Belize and Tikal, Guatemala

Belize & Tikal, Guatemala


My tidy little cabin at The Trek Stop.

May-June 1999

I spent 27 days in Belize in the summer of 1999. The trip cost me $1300 or so, including $330 for my flight from Miami. I could have done it cheaper, but I splurged a little in the last week, once I realized my money wasn’t going to run out. I’m not a big fan of today-I-did-this-and-then-that travel stories, so I’ll just hit the highlights:

Cayo District

I spent 12 nights at a terrific little collection of huts called The Trek Stop, just outside Benque Viejo, a few miles from the Guatemalan border. Very small but clean huts go for US$10 a night. John and Judy Yeager, an American couple, run the place. They are very helpful and knowledgeable. I took them up on a few of their suggestions, and all of them were great. They suggested I take a canoe tour of the Barton Creek Cave. My guide, Jose, paddled us deep into the pitch-dark limestone cave. His spotlight picked out hundreds of bats, weird cave fish, and relics of authentic Mayan pottery, protected by law. We swam in a bend of the creek, refreshing in surprisingly cold waist-deep water. Jose turned off his spotlight to save the car battery to which it was connected. I got a little creeped out by the fish nipping at my legs, and the flutterings of bats which seemed to come closer and closer until Jose turned his light back on. The trip cost US$15, lasted three hours, and included lunch. Recommended.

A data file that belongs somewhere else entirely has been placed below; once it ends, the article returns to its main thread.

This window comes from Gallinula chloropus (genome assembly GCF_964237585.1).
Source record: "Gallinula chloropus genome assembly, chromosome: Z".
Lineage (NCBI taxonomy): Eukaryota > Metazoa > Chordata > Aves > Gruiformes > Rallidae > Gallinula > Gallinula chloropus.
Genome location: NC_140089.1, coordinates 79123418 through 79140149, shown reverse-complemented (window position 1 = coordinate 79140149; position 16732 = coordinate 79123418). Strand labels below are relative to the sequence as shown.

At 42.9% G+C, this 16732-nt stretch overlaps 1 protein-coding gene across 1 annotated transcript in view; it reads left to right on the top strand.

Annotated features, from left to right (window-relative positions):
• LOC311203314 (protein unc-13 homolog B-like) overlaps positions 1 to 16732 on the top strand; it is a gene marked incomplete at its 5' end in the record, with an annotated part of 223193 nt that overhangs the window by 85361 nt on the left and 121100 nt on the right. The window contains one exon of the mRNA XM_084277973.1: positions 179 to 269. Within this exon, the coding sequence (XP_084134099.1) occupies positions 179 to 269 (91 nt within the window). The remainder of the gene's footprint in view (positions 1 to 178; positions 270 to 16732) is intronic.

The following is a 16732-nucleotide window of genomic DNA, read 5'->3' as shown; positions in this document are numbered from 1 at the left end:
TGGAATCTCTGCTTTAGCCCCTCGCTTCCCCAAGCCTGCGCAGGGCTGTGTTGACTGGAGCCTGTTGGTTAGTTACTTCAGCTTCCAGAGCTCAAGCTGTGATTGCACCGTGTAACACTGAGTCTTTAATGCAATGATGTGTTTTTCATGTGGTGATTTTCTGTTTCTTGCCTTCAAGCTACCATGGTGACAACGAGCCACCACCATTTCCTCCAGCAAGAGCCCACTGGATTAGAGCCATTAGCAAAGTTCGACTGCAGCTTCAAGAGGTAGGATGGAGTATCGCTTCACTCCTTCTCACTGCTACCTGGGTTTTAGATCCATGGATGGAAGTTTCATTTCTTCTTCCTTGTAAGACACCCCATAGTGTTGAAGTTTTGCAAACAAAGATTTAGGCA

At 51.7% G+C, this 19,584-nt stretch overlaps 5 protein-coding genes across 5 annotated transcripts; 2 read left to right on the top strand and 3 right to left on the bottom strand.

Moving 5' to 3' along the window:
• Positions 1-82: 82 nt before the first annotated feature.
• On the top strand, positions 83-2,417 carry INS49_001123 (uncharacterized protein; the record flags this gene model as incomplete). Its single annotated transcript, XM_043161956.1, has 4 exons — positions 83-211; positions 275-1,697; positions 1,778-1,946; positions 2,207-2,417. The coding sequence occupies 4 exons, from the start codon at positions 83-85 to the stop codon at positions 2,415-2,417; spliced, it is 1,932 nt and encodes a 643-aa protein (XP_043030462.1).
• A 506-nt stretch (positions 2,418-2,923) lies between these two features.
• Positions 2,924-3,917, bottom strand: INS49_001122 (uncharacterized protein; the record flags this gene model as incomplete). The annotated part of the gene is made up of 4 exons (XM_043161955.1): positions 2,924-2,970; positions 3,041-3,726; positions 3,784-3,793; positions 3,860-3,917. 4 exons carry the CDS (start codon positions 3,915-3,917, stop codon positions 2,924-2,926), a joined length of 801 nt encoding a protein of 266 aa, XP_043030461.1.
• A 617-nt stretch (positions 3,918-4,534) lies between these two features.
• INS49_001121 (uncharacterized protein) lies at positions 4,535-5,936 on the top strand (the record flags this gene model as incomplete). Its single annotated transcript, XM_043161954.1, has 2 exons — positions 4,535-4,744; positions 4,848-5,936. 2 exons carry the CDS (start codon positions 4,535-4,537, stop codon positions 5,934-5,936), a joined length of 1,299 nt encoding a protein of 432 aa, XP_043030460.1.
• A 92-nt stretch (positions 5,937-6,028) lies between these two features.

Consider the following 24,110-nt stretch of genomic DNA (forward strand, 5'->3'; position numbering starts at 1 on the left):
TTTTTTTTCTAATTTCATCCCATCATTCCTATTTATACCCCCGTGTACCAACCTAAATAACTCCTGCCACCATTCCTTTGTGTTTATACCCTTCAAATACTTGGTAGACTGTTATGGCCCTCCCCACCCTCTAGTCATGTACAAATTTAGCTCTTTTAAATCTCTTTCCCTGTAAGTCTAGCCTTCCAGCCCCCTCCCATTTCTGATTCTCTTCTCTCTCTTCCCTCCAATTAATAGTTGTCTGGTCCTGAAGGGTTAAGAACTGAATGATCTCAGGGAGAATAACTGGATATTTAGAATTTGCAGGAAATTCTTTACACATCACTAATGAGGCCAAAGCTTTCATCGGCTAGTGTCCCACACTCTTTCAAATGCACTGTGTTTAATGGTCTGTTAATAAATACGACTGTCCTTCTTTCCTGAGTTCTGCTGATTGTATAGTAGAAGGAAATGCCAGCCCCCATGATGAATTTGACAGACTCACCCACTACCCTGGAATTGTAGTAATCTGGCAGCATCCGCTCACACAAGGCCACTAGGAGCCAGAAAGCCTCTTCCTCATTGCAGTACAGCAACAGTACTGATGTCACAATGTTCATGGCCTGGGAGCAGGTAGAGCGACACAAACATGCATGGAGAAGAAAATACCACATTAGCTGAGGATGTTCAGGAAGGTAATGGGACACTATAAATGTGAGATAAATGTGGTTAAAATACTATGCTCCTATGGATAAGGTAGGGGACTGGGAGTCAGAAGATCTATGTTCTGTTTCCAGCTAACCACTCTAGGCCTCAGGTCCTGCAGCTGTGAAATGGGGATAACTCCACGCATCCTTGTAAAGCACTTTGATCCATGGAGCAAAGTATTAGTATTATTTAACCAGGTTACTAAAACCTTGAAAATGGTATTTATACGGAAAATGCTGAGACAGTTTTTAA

On El Castillo

Enjoying the view from atop El Castillo, the Xunantunich Mayan ruins.

The Xunantunich Mayan ruins sit on a hill directly across the green Mopan River from The Trek Stop. I climbed up to the top of “El Castillo” twice. Xunantunich is considered one of the minor Mayan sites, but it boasts one of the finest views in Belize, taking in forest-covered karst hills and small plots of farmland. Flocks of red-lored parrots fly by, their presence alerted by madcap shrieking, while iguanas bask on high branches exposed to the sun. Cahal Pech, a short distance away on the outskirts of San Ignacio, is less dramatic and may be the best place in the world to get bitten by mosquitoes, but it is still worthy of a visit.

The town of San Ignacio serves as the hub of Cayo District. Little more than a few streets worth of leaning colonial clapboard buildings and dirt roads, San Ignacio has a vibrant, appealing funkiness. Eva’s Bar is the place to arrange cave and jungle tours, as well as guided trips to Tikal.

Also in This Series:

  • Cayo District
  • Cockscomb Basin Jaguar Preserve
  • Placencia
  • Caye Caulker
  • Tikal
  • Difficulties & General Info